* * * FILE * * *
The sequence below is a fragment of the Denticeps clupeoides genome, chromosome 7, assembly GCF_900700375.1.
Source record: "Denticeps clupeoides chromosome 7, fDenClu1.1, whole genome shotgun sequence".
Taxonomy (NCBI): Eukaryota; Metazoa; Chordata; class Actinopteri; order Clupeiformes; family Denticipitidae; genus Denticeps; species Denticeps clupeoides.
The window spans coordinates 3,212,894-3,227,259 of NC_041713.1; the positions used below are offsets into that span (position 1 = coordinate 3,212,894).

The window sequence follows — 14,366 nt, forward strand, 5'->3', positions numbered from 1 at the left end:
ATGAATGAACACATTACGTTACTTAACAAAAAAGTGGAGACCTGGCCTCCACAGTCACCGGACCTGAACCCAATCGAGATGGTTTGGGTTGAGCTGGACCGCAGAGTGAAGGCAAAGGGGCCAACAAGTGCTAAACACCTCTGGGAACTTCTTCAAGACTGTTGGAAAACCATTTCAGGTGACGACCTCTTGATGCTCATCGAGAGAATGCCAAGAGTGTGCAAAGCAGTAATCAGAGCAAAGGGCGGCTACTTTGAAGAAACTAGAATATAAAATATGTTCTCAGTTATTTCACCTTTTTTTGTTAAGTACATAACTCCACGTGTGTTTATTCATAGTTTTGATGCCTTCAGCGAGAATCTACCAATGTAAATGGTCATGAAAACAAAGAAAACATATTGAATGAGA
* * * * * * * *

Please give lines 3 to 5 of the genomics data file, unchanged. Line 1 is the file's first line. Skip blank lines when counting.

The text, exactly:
Taxonomy (NCBI): Eukaryota; Metazoa; Chordata; class Actinopteri; order Clupeiformes; family Denticipitidae; genus Denticeps; species Denticeps clupeoides.
The window spans coordinates 3,212,894-3,227,259 of NC_041713.1; the positions used below are offsets into that span (position 1 = coordinate 3,212,894).

The window sequence follows — 14,366 nt, forward strand, 5'->3', positions numbered from 1 at the left end: